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Better Grails… I promise

Grails logoWhile we were upgrading our Grails apps to use version 2.4.2, there was a pretty delightful addition to the framework that escaped our attention amongst the rest of our excitement. What’s that “pretty important addition”? The Grails Promises API.

Introduced in version 2.3, the Promises library represents the Grails team’s effort to bring the GPars family of asyncronous APIs into Grails as a first-class citizen. This is a fancy way of saying that they’re providing “Grailsy” syntactic sugar around the GPars constructs (groovyx.gpars.dataflow.Dataflow, to be specific). And while you could have used GPars all along, having them available as part of Grails gives us an idiomatic way of performing asynchronous operations.

In Practice

You may be asking: So what? What’s the practical up-side to this?

The benefits of using the async APIs became apparent when we put certain parts of our web applications under the microscope. For example, we have known for a while that the landing page for one particular application (call it configuration) was habitually its slowest. Observe:

95th Percentile for 5 Slowest URLs in cc-configuration (Past 6 Months)

We don’t have to go far to see why:


package com.dealer.apps.configuration

class DashboardController {

  def legacyService
  def securityService

  def index() {
    
    def accountId = securityService.getViewingOrActualPrincipal().accountId
    def userId = securityService.getViewingOrActualPrincipal().userId
    
    def userSummary = legacyService.executeLegacyRpc([
        query: [userId: userId],
        rpc: "LoadUser"
      ], accountId, userId)?.result?.userSummary
    def companyInfo = legacyService.executeLegacyRpc([
        rpc: "LoadDealershipInfo"
      ], accountId, userId)?.result
    def phoneInfo = legacyService.executeLegacyRpc([
        rpc: "LoadPhoneManager"
      ], accountId, userId)?.result

    [userSummary: userSummary, companyInfo: companyInfo, phoneInfo: phoneInfo]
  }
}

Do you see the problem? If you don’t, go back and look again.

We’re making 3 synchronous, blocking calls over the network to go fetch some data. Now the “over the network” part isn’t really the concern — sometimes that’s just what you need to do. But why would we make three calls serially like this? Our worst case scenario is the sum of the response time (and/or timeouts) of these three poorly performing calls. In other words:

(+ (get-timing request1) (get-timing request2) (get-timing request3))

(RE: “Why!?” — This one is pretty simple: grails.async.Promises didn’t exist in Grails 2.0.3 when these “legacy RPC” requests were first added.)

So how does grails.async.Promises help improve this? Well, let’s take a stab at re-writing our controller:


package com.dealer.apps.configuration

import static grails.async.Promises.task
import static grails.async.Promises.waitAll

class DashboardController {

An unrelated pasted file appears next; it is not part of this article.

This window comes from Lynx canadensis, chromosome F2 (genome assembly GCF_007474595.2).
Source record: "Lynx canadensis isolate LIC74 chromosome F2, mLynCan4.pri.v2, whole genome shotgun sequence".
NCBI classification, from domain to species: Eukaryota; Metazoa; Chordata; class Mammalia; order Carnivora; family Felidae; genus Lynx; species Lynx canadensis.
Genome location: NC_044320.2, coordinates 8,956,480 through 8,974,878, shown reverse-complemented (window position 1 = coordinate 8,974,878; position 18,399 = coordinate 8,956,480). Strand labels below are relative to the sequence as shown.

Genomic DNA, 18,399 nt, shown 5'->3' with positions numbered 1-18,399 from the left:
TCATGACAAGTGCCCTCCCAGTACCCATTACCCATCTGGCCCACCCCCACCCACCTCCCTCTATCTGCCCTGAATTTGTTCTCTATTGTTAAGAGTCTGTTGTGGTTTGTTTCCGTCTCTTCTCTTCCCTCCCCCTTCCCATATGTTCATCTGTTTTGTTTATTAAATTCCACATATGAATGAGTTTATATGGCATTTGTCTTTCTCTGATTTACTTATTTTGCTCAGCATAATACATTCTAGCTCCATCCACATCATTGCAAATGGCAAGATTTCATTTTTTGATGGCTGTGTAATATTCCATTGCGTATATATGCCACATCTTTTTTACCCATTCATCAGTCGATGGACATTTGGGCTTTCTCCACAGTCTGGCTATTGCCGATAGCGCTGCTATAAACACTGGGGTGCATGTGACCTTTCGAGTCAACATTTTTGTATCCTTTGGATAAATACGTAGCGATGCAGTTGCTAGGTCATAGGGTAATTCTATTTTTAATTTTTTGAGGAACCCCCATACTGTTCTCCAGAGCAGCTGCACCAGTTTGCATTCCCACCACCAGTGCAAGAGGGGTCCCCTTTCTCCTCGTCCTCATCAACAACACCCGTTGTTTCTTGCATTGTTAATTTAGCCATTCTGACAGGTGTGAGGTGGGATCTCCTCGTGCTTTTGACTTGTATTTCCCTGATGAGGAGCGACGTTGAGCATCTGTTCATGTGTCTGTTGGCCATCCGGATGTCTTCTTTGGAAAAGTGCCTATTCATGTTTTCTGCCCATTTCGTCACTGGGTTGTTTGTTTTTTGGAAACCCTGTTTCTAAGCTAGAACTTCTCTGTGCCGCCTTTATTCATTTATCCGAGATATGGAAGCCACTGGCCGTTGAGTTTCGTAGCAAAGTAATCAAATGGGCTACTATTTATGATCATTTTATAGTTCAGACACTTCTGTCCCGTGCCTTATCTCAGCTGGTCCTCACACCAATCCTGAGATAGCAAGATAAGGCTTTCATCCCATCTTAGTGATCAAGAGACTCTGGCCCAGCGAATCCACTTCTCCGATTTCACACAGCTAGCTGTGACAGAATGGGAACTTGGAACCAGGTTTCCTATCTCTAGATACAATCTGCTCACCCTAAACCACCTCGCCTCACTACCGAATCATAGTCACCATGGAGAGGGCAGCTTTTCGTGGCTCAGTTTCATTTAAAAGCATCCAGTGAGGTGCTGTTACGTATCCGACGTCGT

def legacyService
  def securityService

  def index() {

    def accountId = securityService.getViewingOrActualPrincipal().accountId
    def userId = securityService.getViewingOrActualPrincipal().userId

    def userSummary, companyInfo, phoneInfo

    waitAll([
      task {
        userSummary = legacyService.executeLegacyRpc([
          query: [userId: userId],
          rpc: "LoadUser"
        ], accountId, userId)?.result?.userSummary
      },
      task {
        companyInfo = legacyService.executeLegacyRpc([
          rpc: "LoadDealershipInfo"
        ], accountId, userId)?.result
      },
      task {
        phoneInfo = legacyService.executeLegacyRpc([
          rpc: "LoadPhoneManager"
        ], accountId, userId)?.result
      }
    ])

    [userSummary: userSummary, companyInfo: companyInfo, phoneInfo: phoneInfo]
  }
}

Do you see what makes it better? We only block once! Our worst case scenario is now that we’re only as slow as the slowest one of these remote calls. In other words:

(max (get-timing request1) (get-timing request2) (get-timing request3))

To validate this approach, we did a little experiment with four rounds of tests. We tested the code that we already had (i.e., with three blocking calls), and then the version that used promises. Then in the next scenario, we simulated slow responses by adding an artificial 2 second delay to the method that handles the remote calls; then we just re-ran the tests we ran before. Here’s what we saw:

non-blocking vs. blocking on /configuration/dashboard/index

(Note the differences in the y-axes.)

Put another way, while this does improve our “happy path” best case scenarios, it doesn’t improve it much (average of 1340 milliseconds vs. 1470); however, for those terribly slow worst case scenarios, we are significantly faster (average of 3370 milliseconds vs. 7490).

So that’s nice.

Now… Go forth and async!

Further Reading

“Async, but async responsibly.” Go and learn first: